I don’t watch a lot of television but when I do I tend to choose it specifically rather than channel flick randomly wasting time.
So I specifically chose Arrival but my expectations were pre-set at a little above the formulaic level of Independence day or the like; Aliens invade, Jeff Goldblum has been warning everyone about it in advance with his home-made invasion detector. Everyone scoffs. The aliens invade and their intentions aren’t good from the get go. Jeff and co run around a green screen devastation set before a few heroes step up to the plate, a ragged mixed bag each with their own particular proclivities and skill sets. Fox force 5 to the rescue.
The movie ends with salutes, chest thumping, hooyahs, a tattered American flag and the delivery of a moral, real world message.
Fortunately, or unfortunately, Arrival had none of that.
The only common denominators were aliens arriving and an understated and limited smattering of CGI. Arrival is an alien invasion movie for grown-ups, it makes you think about things you wouldn’t ordinarily think about. It makes you consider your own life, the world and your own mortality.
In short it’s movie making of the best sort and off the top of my head very few fall into my own personal top ten list of this type of movie. Don’t misunderstand me here, I’m not a film snob, I have a long list of movies which I have really enjoyed for their sheer entertainment value but not many hit the same sweet spot Arrival did. My few ‘thin air’ movie list includes the likes of Moon, Open Your Eyes, La Haine, Reservoir Dogs, Before Sunrise, Before Sunset and now I’m carrying Arrival up there.
But these movies come as a double edged sword in that they really make you think about things.
The only moment you are really alive is right now.
At this very moment you are alive and even as you think about what you have just read the moment is gone, replaced with another. And then another.
Yesterday is gone and tomorrow doesn’t exist, yet. The only thing which really exists is your current breath.
I started writing this ten miles up on an airplane sipping Air France tea, that was my alive moment then. I tried to write some more on the metro but failed. It sat for a day or two and now I’ve picked it back up again after the kids are asleep.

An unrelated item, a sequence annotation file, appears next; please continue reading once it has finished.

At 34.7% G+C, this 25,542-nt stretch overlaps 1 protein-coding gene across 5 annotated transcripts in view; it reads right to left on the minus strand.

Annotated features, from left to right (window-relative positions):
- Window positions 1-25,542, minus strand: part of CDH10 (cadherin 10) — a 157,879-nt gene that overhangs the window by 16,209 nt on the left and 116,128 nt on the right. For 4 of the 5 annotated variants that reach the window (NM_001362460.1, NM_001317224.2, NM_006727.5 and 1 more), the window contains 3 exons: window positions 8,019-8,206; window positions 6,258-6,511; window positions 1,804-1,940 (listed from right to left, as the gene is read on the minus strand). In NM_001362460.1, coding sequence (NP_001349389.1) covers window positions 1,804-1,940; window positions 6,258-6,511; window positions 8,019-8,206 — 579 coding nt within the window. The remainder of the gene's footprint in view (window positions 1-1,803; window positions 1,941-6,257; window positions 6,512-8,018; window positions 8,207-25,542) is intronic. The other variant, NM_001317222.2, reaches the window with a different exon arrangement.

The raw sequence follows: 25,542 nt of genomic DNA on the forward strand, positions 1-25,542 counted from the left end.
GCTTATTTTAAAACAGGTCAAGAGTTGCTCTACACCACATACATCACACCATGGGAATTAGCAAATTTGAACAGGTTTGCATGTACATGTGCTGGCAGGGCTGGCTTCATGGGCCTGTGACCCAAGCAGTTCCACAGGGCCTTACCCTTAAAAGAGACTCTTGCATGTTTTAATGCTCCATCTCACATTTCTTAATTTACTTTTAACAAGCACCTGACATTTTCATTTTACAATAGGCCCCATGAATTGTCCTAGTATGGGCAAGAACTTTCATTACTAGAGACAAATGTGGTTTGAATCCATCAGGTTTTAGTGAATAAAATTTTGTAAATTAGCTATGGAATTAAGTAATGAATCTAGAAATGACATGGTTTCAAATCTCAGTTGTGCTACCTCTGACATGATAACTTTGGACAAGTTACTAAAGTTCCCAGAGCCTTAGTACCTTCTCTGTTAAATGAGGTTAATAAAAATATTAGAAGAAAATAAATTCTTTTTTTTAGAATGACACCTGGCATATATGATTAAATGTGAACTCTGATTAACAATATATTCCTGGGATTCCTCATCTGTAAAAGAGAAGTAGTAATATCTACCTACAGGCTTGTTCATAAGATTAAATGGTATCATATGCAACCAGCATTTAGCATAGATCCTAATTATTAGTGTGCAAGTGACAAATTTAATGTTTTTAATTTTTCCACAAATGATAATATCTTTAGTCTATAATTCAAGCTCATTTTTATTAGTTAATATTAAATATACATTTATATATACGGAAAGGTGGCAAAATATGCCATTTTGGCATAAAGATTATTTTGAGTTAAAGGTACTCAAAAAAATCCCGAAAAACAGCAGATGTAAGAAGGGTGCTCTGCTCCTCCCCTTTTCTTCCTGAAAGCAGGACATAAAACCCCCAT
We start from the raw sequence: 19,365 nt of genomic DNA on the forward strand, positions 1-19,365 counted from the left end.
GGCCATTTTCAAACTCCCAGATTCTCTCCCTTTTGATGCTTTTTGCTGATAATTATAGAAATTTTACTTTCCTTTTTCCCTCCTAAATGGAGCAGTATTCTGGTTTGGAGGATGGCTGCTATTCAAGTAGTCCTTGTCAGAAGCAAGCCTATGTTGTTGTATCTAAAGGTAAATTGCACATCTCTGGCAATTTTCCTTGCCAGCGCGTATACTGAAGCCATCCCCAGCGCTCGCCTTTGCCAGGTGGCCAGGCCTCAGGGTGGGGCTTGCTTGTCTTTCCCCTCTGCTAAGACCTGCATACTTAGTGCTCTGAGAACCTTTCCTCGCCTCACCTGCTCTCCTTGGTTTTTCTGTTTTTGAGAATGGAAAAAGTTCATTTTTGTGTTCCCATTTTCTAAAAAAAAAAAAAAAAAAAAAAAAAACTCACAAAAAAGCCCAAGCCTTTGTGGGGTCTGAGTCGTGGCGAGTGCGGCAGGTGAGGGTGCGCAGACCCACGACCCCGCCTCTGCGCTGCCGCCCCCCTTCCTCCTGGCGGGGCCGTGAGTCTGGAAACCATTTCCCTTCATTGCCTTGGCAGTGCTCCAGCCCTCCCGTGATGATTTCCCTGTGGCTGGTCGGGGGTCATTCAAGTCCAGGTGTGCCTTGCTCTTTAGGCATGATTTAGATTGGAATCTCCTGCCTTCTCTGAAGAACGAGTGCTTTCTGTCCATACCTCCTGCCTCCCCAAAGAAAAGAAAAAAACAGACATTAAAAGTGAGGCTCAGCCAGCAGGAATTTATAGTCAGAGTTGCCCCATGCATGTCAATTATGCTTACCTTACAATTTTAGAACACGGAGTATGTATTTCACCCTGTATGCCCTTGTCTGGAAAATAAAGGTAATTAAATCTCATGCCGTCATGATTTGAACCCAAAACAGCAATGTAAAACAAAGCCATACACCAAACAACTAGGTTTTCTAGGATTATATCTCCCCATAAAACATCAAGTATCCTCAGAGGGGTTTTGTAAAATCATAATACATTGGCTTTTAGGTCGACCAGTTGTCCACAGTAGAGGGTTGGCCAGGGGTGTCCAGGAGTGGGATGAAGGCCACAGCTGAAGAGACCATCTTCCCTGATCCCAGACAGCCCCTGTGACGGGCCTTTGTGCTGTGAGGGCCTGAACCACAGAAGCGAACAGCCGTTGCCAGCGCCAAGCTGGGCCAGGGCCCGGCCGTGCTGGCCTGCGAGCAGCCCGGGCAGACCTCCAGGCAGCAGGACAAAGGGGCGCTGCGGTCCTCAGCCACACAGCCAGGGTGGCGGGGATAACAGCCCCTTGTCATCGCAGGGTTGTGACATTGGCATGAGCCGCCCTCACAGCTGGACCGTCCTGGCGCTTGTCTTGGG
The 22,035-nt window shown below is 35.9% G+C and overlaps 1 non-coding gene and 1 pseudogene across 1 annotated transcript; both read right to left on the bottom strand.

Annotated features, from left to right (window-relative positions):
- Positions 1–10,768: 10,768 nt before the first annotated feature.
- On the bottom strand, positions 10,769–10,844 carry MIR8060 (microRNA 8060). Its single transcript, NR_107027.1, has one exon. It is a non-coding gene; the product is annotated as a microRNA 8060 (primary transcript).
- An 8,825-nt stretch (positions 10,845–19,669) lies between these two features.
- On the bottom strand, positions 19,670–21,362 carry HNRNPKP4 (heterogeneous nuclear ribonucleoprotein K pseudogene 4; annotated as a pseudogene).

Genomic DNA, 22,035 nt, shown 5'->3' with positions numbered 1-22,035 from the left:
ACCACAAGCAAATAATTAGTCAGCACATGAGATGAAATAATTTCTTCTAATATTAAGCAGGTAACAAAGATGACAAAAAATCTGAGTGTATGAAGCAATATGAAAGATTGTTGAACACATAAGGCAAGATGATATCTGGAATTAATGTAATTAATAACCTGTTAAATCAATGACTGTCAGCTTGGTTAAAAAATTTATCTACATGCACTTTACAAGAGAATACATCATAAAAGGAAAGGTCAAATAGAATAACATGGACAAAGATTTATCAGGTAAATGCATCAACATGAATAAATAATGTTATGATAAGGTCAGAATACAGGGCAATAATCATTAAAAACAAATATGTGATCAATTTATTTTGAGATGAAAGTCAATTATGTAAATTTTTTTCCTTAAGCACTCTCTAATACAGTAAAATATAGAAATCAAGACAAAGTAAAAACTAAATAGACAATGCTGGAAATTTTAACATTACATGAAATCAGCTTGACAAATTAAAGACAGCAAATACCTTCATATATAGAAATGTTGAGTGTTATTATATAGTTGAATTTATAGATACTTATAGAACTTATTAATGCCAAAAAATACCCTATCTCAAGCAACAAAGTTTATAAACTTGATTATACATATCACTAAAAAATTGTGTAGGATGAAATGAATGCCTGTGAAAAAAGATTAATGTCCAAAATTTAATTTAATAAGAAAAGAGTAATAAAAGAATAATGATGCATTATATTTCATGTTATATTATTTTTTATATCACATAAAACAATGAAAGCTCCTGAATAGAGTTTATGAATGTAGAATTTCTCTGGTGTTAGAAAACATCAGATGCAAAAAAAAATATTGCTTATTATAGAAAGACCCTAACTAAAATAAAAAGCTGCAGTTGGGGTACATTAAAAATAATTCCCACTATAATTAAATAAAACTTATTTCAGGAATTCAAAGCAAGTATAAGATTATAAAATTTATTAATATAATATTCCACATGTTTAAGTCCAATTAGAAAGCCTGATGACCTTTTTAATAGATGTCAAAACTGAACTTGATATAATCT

Where or when I finish it, who knows? Its ongoing but when I do eventually finish it I will post it and move on. Each time I touch it I am alive and by extension it is also alive, outside of these times it’s just a lifeless pile of static kilobytes. And when its complete this is exactly what it will become.
Time is a linear but abstract concept, it’s the most used measurement in the world and of the most commonly used ones the only one which has no beginning and no end. For me it’s a bit like the concept of infinite space, something I struggle to grasp. I understand the basics, of course, what I cannot grasp is the profound nature of it.
My favourite museum is the British Museum and my favourite part of the British Museum is the Assyrian reliefs depicting in particular the lion hunting escapades of King Ashurbanipal.
If you have never been just keep going past the hordes of selfie taking tourists gathering around the Rosetta stone and keep looking left until you see two colossal bearded man-horse thingy statues and you’re there, trust me you won’t be disappointed.
Anyway, just behind the reliefs is another artefact, a very important but aesthetically dull one, it’s a small clay cylinder called the Cyrus cylinder.
The Cyrus cylinder dates from 539BC and is inscribed amongst other things with a description of the king Cyrus the Great’s conquest of Babylon. Cyrus the Great, as his name would suggest, was an important king who lived 2,500 years ago and he himself was fascinated with history. Apparently he would go on archaeological expeditions to discover artefacts which were at the time thousands of years old.
And this is where I start losing the link between myself right now and the relative nature of time.
As I stand there and marvel at the beautiful stone works just beyond the ‘do not touch’ barrier I can see a very thin link between myself and the artist(s) who created them.
Its there but barely, then its gone, like that Belgium radio station which sometimes barges onto my MW radio at night then fades away to static as if it didn’t happen at all. If I let my mind wander a bit to think about the king immortalised in stone being alive and staring in awe at other artefacts as old as these ones are when he was alive I struggle.
The problem is, I don’t think of the brave lion hunting king as a real person, really being alive that is. I don’t think of him doing what he did and being alive in the moment, having air in his lungs. I don’t.
Rationally I know it is true but it’s a truth I would rather walk away from than confront. What about the person who created the 5,000-year-old artefact?
So I watched Arrival and it presented this unpleasant reality to me in the guise of a high definition Dolby surround sound digital sci-fi movie. I was conned.
The Assyrian kings chiselled their stories into stone and some survived. Cyrus was so great his story comes down to us through many mediums, not least a small clay cylinder in London. Today we are all recording and writing our own stories in various electronic forms.
I don’t know what the future for this vast amount of data will be but given explosive speed of change we are witnessing I can’t imagine it’s a positive one.
But somehow I hope this isn’t the case.
I hope in 2,500 years from now someone is able to read something about now. I hope this person reads it and is in awe thinking about us looking at the reliefs. I hope this person feels the same confusion I feel when he or she thinks about it.
Because at the end of the day, all the data from ever to now and from now to ever only represents one thing.
A breath that once was.